Book review – Running with the Kenyans by Adharanand Finn

Make this top of your reading list

It is not all that often that I wait with real anticipation for a book to be published. Even less common for me to pre-order it online and count the weeks and days until it will arrive, mainly due to the fact that I always have a pile of books next to my bed that I have yet to start, so adding to that pile is never a priority. But a combination of some brilliantly written articles in advance of one particular book and the fact that the subject matter is something I am fascinated by, meant that I was impatiently waiting for my pre-ordered copy of Running with the Kenyans by Adharanand Finn from the day that the publishing date was announced.

Thankfully my great friend and mentor, Charlie Dark, passed on a pre-publication copy that he had been sent to read so I was able to see whether the book would live up to my rather high expectations earlier than anticipated.

I was hoping that the book would be part-training manual, part-inspirational tome and part-sports psychology discussion – maybe a combination of Paul Thoroux, Rasmus Ankersen and Professor Tim Noakes. It turned out to be a bit of all of them, though perhaps not in the proportions I was expecting.

The big question

There is no doubt that there is a plethora of literature, research, opinions and even movies about the reasons behind the recent and current domination of endurance running by people from east Africa and in particular the areas around Iten in Kenya and Bekoji in Ethiopia (there is a pretty amazing film coming out about Bekoji and you can see the trailer here) and the question that comes up again and again, is what is the secret behind their success? I have my own opinions and I’m happy to talk about this until the cows come home. But this is about what Adharanand discovered…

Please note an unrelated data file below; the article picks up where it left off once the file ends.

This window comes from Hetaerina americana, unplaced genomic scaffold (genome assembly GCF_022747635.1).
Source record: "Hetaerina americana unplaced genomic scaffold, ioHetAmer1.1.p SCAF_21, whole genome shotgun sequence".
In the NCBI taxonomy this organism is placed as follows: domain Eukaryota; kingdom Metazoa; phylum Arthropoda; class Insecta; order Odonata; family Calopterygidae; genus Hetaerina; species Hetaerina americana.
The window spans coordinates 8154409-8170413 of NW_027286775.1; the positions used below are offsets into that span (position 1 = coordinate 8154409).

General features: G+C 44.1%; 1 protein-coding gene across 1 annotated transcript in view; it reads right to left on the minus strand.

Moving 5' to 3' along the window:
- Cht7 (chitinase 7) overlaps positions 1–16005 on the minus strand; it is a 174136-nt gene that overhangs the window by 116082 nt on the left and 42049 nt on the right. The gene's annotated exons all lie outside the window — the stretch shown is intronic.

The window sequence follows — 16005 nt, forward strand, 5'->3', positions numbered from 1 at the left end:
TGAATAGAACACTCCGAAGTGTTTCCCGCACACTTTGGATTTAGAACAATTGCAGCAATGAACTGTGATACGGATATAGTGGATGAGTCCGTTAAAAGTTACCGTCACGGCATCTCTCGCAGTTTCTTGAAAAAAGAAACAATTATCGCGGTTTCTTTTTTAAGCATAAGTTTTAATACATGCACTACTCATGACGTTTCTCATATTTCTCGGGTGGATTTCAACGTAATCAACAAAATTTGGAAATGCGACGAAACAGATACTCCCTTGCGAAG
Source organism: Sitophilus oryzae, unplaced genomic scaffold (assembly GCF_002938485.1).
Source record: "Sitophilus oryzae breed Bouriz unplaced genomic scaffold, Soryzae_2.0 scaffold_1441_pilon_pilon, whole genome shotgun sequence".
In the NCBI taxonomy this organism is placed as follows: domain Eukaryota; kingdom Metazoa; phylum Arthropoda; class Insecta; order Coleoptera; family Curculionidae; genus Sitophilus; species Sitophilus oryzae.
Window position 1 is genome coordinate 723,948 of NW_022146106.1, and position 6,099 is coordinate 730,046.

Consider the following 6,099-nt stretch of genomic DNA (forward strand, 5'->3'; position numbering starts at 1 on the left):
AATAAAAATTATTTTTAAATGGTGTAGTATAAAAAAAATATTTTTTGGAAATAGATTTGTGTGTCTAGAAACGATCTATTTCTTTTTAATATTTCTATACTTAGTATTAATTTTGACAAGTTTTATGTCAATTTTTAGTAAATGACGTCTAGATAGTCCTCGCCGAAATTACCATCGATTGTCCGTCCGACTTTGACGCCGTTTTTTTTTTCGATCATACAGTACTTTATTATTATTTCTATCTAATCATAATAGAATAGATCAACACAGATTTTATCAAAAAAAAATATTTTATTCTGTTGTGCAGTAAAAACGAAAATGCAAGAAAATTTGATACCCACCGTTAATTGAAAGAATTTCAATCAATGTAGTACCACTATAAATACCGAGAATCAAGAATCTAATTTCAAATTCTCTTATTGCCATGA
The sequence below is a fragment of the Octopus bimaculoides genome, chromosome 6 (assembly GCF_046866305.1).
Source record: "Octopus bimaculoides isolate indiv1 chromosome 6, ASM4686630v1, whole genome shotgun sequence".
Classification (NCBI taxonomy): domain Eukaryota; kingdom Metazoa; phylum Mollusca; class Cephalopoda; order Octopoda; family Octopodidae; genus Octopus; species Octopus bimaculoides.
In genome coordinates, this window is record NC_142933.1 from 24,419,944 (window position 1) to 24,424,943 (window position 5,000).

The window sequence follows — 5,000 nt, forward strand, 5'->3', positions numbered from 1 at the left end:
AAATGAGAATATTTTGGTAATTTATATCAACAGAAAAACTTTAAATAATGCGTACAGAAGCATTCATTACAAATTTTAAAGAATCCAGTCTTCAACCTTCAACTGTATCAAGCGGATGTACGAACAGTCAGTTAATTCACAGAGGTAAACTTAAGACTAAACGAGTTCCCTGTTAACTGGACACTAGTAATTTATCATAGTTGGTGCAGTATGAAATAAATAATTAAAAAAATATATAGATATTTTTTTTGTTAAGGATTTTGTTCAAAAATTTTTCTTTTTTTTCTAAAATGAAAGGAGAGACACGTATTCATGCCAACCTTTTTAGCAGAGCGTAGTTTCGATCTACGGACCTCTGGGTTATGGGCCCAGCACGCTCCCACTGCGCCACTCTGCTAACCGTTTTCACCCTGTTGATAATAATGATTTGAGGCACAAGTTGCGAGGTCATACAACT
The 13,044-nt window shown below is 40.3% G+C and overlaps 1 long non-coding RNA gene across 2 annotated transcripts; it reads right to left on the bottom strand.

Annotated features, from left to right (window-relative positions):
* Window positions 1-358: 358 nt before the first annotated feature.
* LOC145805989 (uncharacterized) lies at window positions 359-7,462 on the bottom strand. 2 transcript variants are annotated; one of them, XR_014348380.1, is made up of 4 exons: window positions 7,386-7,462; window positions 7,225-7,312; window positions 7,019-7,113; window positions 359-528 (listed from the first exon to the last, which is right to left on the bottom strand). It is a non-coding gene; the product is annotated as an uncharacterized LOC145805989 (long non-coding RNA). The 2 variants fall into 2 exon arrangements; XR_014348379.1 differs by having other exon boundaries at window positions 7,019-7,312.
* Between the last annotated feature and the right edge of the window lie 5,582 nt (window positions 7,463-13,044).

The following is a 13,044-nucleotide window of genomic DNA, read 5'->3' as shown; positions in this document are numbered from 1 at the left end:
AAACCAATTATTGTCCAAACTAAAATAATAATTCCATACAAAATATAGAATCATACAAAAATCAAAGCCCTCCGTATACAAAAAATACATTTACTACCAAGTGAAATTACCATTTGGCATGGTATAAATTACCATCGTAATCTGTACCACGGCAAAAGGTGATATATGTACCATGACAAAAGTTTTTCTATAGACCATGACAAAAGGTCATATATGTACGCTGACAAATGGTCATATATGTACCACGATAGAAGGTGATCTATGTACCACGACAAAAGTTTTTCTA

The (bigger) answer?

In Running with the Kenyans, Finn transports himself and his young family to Iten for a year to try to find the answer to the vexing question of why there are pockets of outstanding achievement in endurance running in east Africa. Along the way to trying to answer that question, Adharanand has adventures, set-backs, triumphs and no small amount of self-discovery.

I loved the parts in the book when Finn starts to train regularly and discovers that he is capable of much more than he thought he was. The descriptions of some of the runs – those that went well and those that didn’t go quite as well – had me variously laughing, wincing and nodding in sympathy. Finn ran the full gamut of experiences (pun intended) on his way to becoming the best runner he could be.

All along the journey of self discovery, Adharanand met people who gave him hints and tips, ideas and little nuggets of advice. But the answer to the big question always seems slightly out of reach. There are many examples of runners who are not super-human, of little set-backs, of every day struggles which makes the amazing achievements of the greatest runners alive seem even more extraordinary. So does Finn finally get the answer he is looking for?